But when Luther made his stand the church had gained too much political power and refused to reform as it had in the past. Instead, it decided to kill all who opposed the Church. The Inquisition and the religious wars were the church trying to murder all Protestants through the power of the state. That was also a period of divine right of kings where every monarch took offense at the slightest insult and felt the right to kill anyone they didn't like. In the Netherlands the King of Spain said he would rather rule over trees and rocks than have one Protestant in his kingdom and he almost succeeded. The real lesson of the Reformation is the danger of a Church/State alliance.

Many sociologists are still dragging around Max Weber's book, The Protestant Ethic and the Spirit of Capitalism. Sorry, Max, but it's wrong. The principles of capitalism came from Catholic theologians at the University of Salamanca, Spain, at the same time as the Reformation. They may have been influenced by the freedom of thought of the Reformers because they reversed 1,500 years of Church teaching on commerce. Many church fathers had been educated in Greek and Roman philosophy and had baptized much of it. They inherited from Aristotle and Cicero a great contempt for commerce and manufacturing. As a result the Church encouraged the state to control most aspects of commerce, especially prices.

The Salamancan scholars began with the fact that the Bible sanctifies private property. But property without control is not real property so they reasoned that for property to be more than an airy principle it required free markets. Then they determined that Aristotle's “just price” was nothing more than the one determined in a free market. The Salamancan scholars also taught a very limited form of government and were the first to argue for the “night watchman” role of the state reduced to protecting life liberty and property. Jefferson changed the phrase to life, liberty and the pursuit of happiness in his Declaration of Independence and confused people for 250 years.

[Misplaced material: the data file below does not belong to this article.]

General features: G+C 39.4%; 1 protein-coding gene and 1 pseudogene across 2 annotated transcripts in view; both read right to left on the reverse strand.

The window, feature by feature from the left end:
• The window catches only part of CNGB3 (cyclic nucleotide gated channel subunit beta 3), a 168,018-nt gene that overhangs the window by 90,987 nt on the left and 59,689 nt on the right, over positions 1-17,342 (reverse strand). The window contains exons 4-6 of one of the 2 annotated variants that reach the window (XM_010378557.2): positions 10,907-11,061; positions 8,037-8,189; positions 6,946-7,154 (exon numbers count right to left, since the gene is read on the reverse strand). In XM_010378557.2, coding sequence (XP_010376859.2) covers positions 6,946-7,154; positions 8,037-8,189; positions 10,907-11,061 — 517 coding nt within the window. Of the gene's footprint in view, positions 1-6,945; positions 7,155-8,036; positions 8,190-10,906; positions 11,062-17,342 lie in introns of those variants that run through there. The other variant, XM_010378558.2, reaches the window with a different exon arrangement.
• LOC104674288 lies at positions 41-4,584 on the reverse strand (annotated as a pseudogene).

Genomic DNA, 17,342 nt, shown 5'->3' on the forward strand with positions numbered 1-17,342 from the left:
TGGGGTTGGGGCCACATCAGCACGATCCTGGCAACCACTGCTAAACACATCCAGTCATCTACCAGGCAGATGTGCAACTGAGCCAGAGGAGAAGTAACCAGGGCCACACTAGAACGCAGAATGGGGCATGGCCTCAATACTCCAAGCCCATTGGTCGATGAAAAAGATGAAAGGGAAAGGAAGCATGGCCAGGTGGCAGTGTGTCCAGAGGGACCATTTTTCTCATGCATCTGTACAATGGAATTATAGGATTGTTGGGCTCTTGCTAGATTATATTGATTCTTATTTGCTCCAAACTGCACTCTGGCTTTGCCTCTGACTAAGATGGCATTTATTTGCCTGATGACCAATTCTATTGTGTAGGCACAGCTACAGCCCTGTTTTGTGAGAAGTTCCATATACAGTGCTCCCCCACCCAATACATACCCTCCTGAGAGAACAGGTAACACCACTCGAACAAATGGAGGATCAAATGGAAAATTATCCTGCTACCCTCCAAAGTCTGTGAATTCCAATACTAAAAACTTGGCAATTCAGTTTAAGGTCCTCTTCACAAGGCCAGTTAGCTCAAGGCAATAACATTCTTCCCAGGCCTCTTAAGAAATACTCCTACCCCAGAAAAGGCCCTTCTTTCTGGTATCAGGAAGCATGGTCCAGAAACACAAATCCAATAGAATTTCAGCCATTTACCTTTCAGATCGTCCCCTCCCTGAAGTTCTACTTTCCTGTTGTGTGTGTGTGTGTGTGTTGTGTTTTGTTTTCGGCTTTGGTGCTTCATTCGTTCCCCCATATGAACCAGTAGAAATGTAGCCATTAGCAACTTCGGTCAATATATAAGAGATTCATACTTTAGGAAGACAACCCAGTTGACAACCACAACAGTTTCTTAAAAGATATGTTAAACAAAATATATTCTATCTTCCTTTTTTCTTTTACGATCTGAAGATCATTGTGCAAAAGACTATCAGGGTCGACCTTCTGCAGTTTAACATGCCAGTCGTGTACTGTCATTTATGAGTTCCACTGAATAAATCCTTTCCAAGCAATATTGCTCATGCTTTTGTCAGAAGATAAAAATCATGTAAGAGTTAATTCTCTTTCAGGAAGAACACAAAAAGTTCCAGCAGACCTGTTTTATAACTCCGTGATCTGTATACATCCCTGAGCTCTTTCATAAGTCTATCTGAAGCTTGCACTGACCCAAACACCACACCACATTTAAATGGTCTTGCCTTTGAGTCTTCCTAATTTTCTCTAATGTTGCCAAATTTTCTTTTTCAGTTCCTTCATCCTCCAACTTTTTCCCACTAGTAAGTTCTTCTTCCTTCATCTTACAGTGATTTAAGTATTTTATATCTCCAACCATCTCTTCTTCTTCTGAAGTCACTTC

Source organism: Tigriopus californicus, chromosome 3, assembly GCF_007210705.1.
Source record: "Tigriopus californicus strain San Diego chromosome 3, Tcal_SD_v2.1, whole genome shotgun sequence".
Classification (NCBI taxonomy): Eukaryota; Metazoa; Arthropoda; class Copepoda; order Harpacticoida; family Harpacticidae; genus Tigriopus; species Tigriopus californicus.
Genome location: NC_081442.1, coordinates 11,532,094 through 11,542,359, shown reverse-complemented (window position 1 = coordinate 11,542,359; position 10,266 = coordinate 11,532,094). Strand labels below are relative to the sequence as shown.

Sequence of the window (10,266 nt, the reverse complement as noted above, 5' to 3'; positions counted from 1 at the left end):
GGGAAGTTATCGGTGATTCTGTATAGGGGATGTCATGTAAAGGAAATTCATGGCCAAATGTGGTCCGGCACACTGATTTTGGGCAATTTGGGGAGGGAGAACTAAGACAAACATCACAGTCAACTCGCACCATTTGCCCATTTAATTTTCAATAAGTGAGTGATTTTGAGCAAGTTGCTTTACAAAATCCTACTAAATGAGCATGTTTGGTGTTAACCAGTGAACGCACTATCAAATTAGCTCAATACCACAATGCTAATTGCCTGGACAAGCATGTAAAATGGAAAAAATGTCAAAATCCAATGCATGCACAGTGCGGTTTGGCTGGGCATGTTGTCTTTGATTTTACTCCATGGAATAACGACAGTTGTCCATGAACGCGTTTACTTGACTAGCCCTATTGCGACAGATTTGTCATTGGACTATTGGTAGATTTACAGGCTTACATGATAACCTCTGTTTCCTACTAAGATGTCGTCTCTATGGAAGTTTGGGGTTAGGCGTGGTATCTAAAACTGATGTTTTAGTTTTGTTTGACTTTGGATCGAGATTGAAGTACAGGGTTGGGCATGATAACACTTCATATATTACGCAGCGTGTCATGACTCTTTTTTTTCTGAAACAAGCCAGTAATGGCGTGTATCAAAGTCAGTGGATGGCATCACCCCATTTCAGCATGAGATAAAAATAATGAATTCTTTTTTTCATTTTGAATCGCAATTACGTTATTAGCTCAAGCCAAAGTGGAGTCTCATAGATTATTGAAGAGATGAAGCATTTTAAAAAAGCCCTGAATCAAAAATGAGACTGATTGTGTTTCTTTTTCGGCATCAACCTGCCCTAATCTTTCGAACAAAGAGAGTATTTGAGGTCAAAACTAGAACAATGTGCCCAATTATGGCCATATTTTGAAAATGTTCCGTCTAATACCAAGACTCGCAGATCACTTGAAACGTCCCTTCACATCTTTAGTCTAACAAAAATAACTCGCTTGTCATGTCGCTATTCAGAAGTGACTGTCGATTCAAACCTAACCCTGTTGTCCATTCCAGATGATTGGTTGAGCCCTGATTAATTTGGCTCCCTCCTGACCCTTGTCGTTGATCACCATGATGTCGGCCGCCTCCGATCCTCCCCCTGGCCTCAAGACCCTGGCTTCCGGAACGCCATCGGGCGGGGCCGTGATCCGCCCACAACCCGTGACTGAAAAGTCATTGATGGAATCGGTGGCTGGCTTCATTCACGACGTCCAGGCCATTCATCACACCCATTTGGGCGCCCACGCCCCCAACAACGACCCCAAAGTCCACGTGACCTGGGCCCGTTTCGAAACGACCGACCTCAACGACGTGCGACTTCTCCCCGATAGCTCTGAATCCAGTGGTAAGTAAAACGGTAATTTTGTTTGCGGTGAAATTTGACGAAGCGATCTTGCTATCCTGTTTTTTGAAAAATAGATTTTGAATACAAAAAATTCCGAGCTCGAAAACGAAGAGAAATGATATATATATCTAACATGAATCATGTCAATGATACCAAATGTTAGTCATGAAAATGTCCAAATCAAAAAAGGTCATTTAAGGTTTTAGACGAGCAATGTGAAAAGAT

One scholar associated with the University of Salamanca advocated the killing of tyrant kings. The King of Spain threw him in jail and would have cut off his head except for the intervention of the Pope. When the professor returned to class, it is said that he mounted the podium and began lecturing with this: “As I was saying...”

But only Protestant nations embraced the Salamancan principles of limited government and free markets, the Dutch Republic first and then England. That's why Weber thought capitalism is a Protestant invention.

The Dutch gave religious freedom to its citizens, the first to do so in history, and protected the property of middle class business people, the bourgeois. As a result, businessmen would reinvest profits in their businesses instead of buying land and titles of nobility. And they would purchase labor-saving machinery in order to cut costs and increase productivity.

The Dutch caused the inflection in the hockey stick of per capita GDP growth that produced our current high standards of living, thirty times higher than in the Reformation. Spain never followed and France followed only in the 19th century.

The Catholic Church rejected the free market wisdom of its greatest scholars at Salamanca and helped keep most of Europe in poverty for centuries. Without the Reformation it's likely that those principles would have died in Salamanca and we would still be living in 16th century poverty and starvation.

Yeah, it was worth it!